Skin Changes At Life’s End (SCALE) - page 2
by VickyRN Asst. Admin
The skin is the largest organ of the body and can become dysfunctional at life’s end, with loss of integrity, just like any other vital body system, with reduced ability to utilize nutrients and other factors necessary to sustain... Read More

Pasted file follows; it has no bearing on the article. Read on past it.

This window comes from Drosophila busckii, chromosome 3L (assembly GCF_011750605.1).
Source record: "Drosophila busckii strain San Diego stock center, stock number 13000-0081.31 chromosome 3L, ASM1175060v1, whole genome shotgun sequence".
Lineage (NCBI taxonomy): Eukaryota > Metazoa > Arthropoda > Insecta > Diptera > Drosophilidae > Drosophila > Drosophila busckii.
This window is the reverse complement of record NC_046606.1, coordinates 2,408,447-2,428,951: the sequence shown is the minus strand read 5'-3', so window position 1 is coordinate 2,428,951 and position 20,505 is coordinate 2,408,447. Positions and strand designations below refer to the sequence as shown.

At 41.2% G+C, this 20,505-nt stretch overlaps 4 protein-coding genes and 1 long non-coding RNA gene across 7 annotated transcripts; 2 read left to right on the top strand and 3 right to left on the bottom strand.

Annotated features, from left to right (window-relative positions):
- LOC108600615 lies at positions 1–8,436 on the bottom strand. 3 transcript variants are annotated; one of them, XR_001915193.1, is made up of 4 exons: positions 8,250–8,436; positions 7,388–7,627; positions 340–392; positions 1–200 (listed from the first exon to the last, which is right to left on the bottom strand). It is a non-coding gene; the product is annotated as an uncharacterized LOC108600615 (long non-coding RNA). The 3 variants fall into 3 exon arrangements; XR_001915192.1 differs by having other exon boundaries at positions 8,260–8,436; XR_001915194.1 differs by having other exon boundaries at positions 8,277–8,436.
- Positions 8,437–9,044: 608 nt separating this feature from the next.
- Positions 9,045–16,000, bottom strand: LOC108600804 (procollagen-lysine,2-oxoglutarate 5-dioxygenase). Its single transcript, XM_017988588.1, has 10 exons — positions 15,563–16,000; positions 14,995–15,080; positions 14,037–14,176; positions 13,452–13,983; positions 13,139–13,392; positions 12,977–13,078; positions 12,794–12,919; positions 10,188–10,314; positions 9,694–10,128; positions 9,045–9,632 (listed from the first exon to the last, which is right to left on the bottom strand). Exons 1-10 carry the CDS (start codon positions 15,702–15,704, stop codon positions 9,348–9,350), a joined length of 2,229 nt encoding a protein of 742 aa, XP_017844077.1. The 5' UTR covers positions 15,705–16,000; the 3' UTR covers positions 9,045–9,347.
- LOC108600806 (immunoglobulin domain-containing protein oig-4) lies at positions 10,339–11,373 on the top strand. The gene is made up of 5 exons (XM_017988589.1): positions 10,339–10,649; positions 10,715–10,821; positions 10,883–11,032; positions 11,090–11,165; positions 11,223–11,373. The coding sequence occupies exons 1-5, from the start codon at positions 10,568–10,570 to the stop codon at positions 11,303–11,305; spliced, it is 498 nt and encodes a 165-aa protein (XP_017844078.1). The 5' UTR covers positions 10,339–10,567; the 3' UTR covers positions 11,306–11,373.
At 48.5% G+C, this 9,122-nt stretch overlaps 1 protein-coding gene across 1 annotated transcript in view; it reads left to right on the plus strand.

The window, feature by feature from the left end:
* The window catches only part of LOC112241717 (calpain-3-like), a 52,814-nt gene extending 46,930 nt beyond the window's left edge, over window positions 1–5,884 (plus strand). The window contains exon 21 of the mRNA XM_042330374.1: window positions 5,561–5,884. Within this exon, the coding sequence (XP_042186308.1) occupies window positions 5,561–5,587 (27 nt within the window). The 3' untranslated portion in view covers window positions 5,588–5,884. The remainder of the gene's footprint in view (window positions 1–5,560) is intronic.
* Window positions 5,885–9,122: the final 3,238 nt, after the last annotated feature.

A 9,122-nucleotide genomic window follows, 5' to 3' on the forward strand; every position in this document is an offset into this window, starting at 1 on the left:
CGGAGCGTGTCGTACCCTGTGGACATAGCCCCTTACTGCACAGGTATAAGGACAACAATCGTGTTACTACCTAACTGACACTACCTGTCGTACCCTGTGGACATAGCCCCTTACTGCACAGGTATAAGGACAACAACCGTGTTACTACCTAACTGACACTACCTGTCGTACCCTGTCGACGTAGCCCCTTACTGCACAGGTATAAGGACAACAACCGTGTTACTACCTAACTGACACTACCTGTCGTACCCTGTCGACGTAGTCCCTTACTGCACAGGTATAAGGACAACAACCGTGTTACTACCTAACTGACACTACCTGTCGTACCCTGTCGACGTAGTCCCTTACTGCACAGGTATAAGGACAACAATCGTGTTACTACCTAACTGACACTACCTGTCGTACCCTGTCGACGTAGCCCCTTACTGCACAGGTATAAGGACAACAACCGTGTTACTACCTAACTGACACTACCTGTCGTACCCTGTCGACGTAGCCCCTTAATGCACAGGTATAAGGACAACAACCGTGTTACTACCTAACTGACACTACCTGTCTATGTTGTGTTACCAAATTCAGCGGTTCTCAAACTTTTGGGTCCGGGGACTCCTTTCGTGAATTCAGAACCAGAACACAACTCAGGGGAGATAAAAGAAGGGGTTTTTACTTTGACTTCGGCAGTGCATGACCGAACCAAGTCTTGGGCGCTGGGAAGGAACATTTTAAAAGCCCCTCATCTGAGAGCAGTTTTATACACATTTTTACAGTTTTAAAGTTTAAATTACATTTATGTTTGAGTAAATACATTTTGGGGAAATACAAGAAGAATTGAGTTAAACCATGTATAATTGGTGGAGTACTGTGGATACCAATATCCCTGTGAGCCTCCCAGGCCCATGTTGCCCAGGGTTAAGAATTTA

- 3Jul 13, '12 by JZ_RNHad a patient one time who was actively dying. She did have previous skin breakdown from before I worked there. It was healing though, after I came and took over her wound care. But the night she died, she went from not a mark on her hip to a full scale stage 4, all the way to the bone: Overnight! I knew this would be her last day of life and she didn't want to be turned anymore after I looked at it so I let her be comfortable. There was no point preventing the ulcer from worsening, she was gone that afternoon. The PU was shaped kinda like a bow/butterfly, same description you describe here. She had no previous issues in that area and had a low air loss mattress and lots of positioning, I religiously turned her every 2 hours when she was not actively dying, and her one skin breakdown area was improving. Until 2 days before, when it started to deteriorate (I was told) then the night I came back to work she was actively dying. I wanted to turn her off that spot as soon as I saw it was red, but she said it hurt to lay on the other side (she had always preferred one side) so I didn't force her. I could see in her eyes her mind was slowing and then her breathing changed, then she was in and out of consciousness and then the terminal secretions started, I did oral care, swabbed with a few drops of water, used the atropine, everything. Oxygen for comfort, morphine for pain and to slow respirations when she seemed to start getting uncomfortable. I felt guilty as could be that when they released her body that she would go off to the funeral home with that horrible wound. I am glad to know that it was something that is expected and not just a mistake on my part. I prayed with her and her family. My first patient death.